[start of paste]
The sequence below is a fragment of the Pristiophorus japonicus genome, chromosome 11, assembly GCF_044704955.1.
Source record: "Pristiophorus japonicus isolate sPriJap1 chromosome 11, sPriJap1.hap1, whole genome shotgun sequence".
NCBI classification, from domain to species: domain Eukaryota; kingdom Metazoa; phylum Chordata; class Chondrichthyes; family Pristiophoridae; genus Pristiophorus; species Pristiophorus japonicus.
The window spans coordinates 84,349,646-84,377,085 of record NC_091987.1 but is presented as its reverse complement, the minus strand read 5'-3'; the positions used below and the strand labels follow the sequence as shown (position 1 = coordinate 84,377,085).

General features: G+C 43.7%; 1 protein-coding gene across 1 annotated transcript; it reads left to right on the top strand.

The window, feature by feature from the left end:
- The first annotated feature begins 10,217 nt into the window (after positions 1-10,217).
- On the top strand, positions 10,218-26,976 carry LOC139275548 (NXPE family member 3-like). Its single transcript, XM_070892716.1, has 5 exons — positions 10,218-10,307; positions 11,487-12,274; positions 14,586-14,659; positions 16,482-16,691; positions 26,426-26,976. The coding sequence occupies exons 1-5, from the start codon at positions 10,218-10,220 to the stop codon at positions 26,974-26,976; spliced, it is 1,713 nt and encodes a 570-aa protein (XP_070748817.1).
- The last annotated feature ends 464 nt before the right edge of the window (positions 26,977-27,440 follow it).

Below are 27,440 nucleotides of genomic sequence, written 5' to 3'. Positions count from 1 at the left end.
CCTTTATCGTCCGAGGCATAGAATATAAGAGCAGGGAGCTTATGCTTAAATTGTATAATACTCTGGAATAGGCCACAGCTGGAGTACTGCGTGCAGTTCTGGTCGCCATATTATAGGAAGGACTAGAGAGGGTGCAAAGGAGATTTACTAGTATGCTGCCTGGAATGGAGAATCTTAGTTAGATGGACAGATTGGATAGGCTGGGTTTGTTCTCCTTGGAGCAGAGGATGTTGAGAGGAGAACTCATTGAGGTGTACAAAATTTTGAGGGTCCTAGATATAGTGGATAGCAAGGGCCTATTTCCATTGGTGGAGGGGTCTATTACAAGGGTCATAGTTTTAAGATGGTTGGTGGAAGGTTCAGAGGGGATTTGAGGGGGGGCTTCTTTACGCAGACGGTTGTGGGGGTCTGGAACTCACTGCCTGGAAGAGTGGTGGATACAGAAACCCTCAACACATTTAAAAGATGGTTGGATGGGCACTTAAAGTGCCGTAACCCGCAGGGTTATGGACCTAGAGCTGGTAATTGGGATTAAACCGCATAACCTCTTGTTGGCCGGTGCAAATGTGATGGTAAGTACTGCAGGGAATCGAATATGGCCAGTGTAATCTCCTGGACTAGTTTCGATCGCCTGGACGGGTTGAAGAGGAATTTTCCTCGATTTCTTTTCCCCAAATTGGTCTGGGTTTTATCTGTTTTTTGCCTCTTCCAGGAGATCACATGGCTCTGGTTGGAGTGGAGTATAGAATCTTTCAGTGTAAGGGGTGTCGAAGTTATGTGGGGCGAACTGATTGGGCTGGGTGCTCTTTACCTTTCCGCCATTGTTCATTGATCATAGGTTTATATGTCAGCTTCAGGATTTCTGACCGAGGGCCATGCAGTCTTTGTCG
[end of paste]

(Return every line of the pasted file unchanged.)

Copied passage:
The sequence below is a fragment of the Pristiophorus japonicus genome, chromosome 11, assembly GCF_044704955.1.
Source record: "Pristiophorus japonicus isolate sPriJap1 chromosome 11, sPriJap1.hap1, whole genome shotgun sequence".
NCBI classification, from domain to species: domain Eukaryota; kingdom Metazoa; phylum Chordata; class Chondrichthyes; family Pristiophoridae; genus Pristiophorus; species Pristiophorus japonicus.
The window spans coordinates 84,349,646-84,377,085 of record NC_091987.1 but is presented as its reverse complement, the minus strand read 5'-3'; the positions used below and the strand labels follow the sequence as shown (position 1 = coordinate 84,377,085).

General features: G+C 43.7%; 1 protein-coding gene across 1 annotated transcript; it reads left to right on the top strand.

The window, feature by feature from the left end:
- The first annotated feature begins 10,217 nt into the window (after positions 1-10,217).
- On the top strand, positions 10,218-26,976 carry LOC139275548 (NXPE family member 3-like). Its single transcript, XM_070892716.1, has 5 exons — positions 10,218-10,307; positions 11,487-12,274; positions 14,586-14,659; positions 16,482-16,691; positions 26,426-26,976. The coding sequence occupies exons 1-5, from the start codon at positions 10,218-10,220 to the stop codon at positions 26,974-26,976; spliced, it is 1,713 nt and encodes a 570-aa protein (XP_070748817.1).
- The last annotated feature ends 464 nt before the right edge of the window (positions 26,977-27,440 follow it).

Below are 27,440 nucleotides of genomic sequence, written 5' to 3'. Positions count from 1 at the left end.
CCTTTATCGTCCGAGGCATAGAATATAAGAGCAGGGAGCTTATGCTTAAATTGTATAATACTCTGGAATAGGCCACAGCTGGAGTACTGCGTGCAGTTCTGGTCGCCATATTATAGGAAGGACTAGAGAGGGTGCAAAGGAGATTTACTAGTATGCTGCCTGGAATGGAGAATCTTAGTTAGATGGACAGATTGGATAGGCTGGGTTTGTTCTCCTTGGAGCAGAGGATGTTGAGAGGAGAACTCATTGAGGTGTACAAAATTTTGAGGGTCCTAGATATAGTGGATAGCAAGGGCCTATTTCCATTGGTGGAGGGGTCTATTACAAGGGTCATAGTTTTAAGATGGTTGGTGGAAGGTTCAGAGGGGATTTGAGGGGGGGCTTCTTTACGCAGACGGTTGTGGGGGTCTGGAACTCACTGCCTGGAAGAGTGGTGGATACAGAAACCCTCAACACATTTAAAAGATGGTTGGATGGGCACTTAAAGTGCCGTAACCCGCAGGGTTATGGACCTAGAGCTGGTAATTGGGATTAAACCGCATAACCTCTTGTTGGCCGGTGCAAATGTGATGGTAAGTACTGCAGGGAATCGAATATGGCCAGTGTAATCTCCTGGACTAGTTTCGATCGCCTGGACGGGTTGAAGAGGAATTTTCCTCGATTTCTTTTCCCCAAATTGGTCTGGGTTTTATCTGTTTTTTGCCTCTTCCAGGAGATCACATGGCTCTGGTTGGAGTGGAGTATAGAATCTTTCAGTGTAAGGGGTGTCGAAGTTATGTGGGGCGAACTGATTGGGCTGGGTGCTCTTTACCTTTCCGCCATTGTTCATTGATCATAGGTTTATATGTCAGCTTCAGGATTTCTGACCGAGGGCCATGCAGTCTTTGTCG